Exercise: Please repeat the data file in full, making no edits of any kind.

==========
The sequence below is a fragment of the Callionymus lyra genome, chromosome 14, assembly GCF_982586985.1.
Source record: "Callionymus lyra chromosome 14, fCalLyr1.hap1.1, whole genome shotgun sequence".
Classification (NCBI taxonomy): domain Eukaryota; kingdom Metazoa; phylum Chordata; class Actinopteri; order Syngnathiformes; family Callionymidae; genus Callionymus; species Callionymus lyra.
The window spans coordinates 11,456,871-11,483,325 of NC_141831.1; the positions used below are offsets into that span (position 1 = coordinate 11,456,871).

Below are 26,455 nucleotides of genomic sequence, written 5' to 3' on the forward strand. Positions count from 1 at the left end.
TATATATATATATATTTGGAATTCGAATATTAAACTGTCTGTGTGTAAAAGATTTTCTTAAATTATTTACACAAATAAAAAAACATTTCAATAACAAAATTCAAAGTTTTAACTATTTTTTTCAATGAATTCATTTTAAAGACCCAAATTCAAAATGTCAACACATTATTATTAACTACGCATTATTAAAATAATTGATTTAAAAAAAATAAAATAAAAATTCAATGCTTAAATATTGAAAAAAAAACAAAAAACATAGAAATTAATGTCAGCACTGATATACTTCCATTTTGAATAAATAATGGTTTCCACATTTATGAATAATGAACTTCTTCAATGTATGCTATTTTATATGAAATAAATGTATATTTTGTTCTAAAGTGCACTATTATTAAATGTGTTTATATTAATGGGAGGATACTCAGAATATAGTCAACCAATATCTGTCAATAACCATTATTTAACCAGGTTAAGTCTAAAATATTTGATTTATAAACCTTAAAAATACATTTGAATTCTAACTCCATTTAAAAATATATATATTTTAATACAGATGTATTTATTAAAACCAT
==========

The sequence below is a fragment of the Callionymus lyra genome, chromosome 14, assembly GCF_982586985.1.
Source record: "Callionymus lyra chromosome 14, fCalLyr1.hap1.1, whole genome shotgun sequence".
Classification (NCBI taxonomy): domain Eukaryota; kingdom Metazoa; phylum Chordata; class Actinopteri; order Syngnathiformes; family Callionymidae; genus Callionymus; species Callionymus lyra.
The window spans coordinates 11,456,871-11,483,325 of NC_141831.1; the positions used below are offsets into that span (position 1 = coordinate 11,456,871).

Below are 26,455 nucleotides of genomic sequence, written 5' to 3' on the forward strand. Positions count from 1 at the left end.
TATATATATATATATTTGGAATTCGAATATTAAACTGTCTGTGTGTAAAAGATTTTCTTAAATTATTTACACAAATAAAAAAACATTTCAATAACAAAATTCAAAGTTTTAACTATTTTTTTCAATGAATTCATTTTAAAGACCCAAATTCAAAATGTCAACACATTATTATTAACTACGCATTATTAAAATAATTGATTTAAAAAAAATAAAATAAAAATTCAATGCTTAAATATTGAAAAAAAAACAAAAAACATAGAAATTAATGTCAGCACTGATATACTTCCATTTTGAATAAATAATGGTTTCCACATTTATGAATAATGAACTTCTTCAATGTATGCTATTTTATATGAAATAAATGTATATTTTGTTCTAAAGTGCACTATTATTAAATGTGTTTATATTAATGGGAGGATACTCAGAATATAGTCAACCAATATCTGTCAATAACCATTATTTAACCAGGTTAAGTCTAAAATATTTGATTTATAAACCTTAAAAATACATTTGAATTCTAACTCCATTTAAAAATATATATATTTTAATACAGATGTATTTATTAAAACCAT